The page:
Romblon is the often-overlooked province only known to most Filipinos as the source of Philippine marble. Which is shameful since its good condition — its islands, waters, and hills — take you back to the 1980s.
Romblon is an island province consisting of 20+ islands that’s conveniently located near the geographic center of the Philippines.
One of Romblon’s southern islands lies just north of world-famous Boracay island so if you’re planning to go to Boracay and you could spare a day or two, consider adding Romblon to your itinerary (specifically Romblon island) to get your hands on some of its marble creations to take back home.
FIRST STAGE: GET TO YOUR SEA PORT
Romblon is an island province. It consists of 20+ islands near the geographic center of the Philippines. Getting there requires you to start from a sea port. You can depart from either the port of Batangas or Manila.
The port of Batangas (found in Batangas City) is the major gateway to the south. From Batangas, you can ride ships that go to Palawan, Mindoro, Romblon, Iloilo, Leyte, and so on. Most major port destinations (like Puerto Princesa or Cebu City) are one or two nights away. The Philippines is a small country but it feels large because of the time it takes to go from place to place.
We started our trip from Alabang (in MetroManila) so it made sense to go there. Also, I find the port of Manila to be more confusing and riskier in terms of my personal safety (there are more bad guys in Manila).
From Alabang’s South Station — the southbound terminal for all passenger buses — we took an air-conditioned bus to the port of Batangas (cost: 140 php). The ride took 75 minutes. Once we got there, we asked to be directed to the ferry ships bound for Romblon.
SECOND STAGE: RIDE THE FERRY
It was a Friday so we sailed on master’s vessel (“m/v”) Grand Unity from the port of Batangas to Romblon. A single one-way ticket cost 900 php. This was for basic passage. There were bunk beds but they were all taken when we bought our fare. It wasn’t a problem since we were self-sufficient. We asked and obtained permission to spread a sturdy bed cover on the deck. That’s where we laid down. We brought our own dinner and drinking water. This self-sufficiency paid off since food sold on the ship was expensive, processed and of poor quality. The trip took longer than expected (11-1/2 hours instead of 10). It was late but this is the Philippines and nobody cares.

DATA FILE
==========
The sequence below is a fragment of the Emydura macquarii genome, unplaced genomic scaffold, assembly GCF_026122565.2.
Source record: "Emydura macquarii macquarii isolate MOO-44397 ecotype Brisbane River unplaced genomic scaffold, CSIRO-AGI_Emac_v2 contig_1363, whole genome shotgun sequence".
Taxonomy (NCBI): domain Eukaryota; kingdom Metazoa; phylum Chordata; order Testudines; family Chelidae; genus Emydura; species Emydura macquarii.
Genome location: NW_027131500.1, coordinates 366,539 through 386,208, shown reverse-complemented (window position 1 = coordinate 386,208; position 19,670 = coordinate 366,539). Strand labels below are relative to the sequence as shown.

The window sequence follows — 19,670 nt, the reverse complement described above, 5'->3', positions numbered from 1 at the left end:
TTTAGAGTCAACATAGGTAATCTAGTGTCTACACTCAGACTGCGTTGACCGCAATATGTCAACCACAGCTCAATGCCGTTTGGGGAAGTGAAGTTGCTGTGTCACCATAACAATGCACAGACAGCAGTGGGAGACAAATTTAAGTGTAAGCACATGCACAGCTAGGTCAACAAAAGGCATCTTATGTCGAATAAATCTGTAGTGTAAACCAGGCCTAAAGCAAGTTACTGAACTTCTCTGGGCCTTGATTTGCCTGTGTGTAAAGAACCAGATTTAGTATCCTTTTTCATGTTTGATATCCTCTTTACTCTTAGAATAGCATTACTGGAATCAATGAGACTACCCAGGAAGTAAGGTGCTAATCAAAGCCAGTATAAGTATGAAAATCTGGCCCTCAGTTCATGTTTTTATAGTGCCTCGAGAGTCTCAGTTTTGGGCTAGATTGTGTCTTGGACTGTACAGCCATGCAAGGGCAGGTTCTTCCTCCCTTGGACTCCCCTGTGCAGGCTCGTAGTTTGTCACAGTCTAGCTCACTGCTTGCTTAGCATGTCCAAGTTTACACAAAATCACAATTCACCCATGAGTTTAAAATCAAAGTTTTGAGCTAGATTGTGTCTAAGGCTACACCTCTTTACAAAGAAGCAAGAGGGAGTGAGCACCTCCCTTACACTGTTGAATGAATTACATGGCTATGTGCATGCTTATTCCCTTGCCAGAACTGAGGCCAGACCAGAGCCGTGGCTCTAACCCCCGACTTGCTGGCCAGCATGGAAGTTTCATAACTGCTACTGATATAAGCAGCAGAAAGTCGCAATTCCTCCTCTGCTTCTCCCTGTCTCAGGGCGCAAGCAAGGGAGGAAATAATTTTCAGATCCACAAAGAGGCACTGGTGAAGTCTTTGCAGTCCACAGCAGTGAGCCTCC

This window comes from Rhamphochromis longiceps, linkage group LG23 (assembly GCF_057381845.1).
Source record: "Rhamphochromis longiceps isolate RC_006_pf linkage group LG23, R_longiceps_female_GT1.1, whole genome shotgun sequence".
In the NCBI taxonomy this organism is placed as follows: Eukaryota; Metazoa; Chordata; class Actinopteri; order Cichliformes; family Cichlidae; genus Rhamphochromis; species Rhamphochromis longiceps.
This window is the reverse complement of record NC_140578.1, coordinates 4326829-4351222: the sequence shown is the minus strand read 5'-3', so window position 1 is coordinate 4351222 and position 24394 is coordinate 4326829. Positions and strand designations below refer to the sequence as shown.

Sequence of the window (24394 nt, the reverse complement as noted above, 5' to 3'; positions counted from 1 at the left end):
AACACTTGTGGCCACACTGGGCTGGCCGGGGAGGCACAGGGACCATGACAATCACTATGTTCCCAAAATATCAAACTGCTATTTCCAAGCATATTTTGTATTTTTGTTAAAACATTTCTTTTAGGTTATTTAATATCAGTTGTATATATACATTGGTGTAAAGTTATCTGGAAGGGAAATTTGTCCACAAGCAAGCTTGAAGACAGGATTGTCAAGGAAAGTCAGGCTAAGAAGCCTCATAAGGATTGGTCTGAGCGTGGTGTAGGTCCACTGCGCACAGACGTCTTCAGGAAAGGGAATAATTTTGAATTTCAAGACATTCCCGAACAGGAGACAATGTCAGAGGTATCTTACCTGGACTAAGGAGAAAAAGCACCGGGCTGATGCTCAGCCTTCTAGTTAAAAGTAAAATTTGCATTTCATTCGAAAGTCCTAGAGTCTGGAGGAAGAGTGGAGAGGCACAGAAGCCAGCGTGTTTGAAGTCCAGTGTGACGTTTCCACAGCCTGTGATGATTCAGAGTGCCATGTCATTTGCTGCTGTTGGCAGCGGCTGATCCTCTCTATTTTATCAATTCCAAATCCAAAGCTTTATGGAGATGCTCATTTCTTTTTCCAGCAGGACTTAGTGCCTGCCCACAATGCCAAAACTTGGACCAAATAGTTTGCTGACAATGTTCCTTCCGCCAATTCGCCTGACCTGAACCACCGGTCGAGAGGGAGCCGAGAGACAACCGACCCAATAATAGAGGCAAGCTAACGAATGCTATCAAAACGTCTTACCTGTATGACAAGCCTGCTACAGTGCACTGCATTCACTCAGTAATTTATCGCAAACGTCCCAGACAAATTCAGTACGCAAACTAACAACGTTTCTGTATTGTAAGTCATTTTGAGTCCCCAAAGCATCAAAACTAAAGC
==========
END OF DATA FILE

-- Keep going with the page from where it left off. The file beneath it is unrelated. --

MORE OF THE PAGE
It was my companion’s first time to ride a ferry ship. The sensations were new to her. It wasn’t noisy but it was chilly. There was a steady and strong apparent wind since we were moving forward. That took some getting used to. The ship sailed smoothly for the most part although after 10 hours she fought not to become seasick.
The ferry was full. It was crowded — maybe even overcrowded. It wouldn’t surprise me to learn if it had sold more tickets than its legal capacity. How crowded was it? Rows of bunk beds that were 18 inches (45 centimeters) apart were filled with people. Most of our shipmates were Romblon inhabitants or former Romblon-ians who were returning to Romblon to spend the holidays back home.
After eating our own packed dinner we tried to sleep. The operative word is “sleep,” since needless to say, it was a poor quality sleep — less than an hour for each of us.
There was a pleasant surprise however. The toilets (the “head” in marine-speak) didn’t become filthy as the hours wore on. Water flowed freely and the toilet was uncluttered. No toilet paper though — that’s the norm in the Philippines.
ROMBLON’S WORTH IT
It’s a great destination because (1) it’s beautiful (2) it’s authentic and (3) it’s inexpensive. It’s also relatively clean.
And at sunset…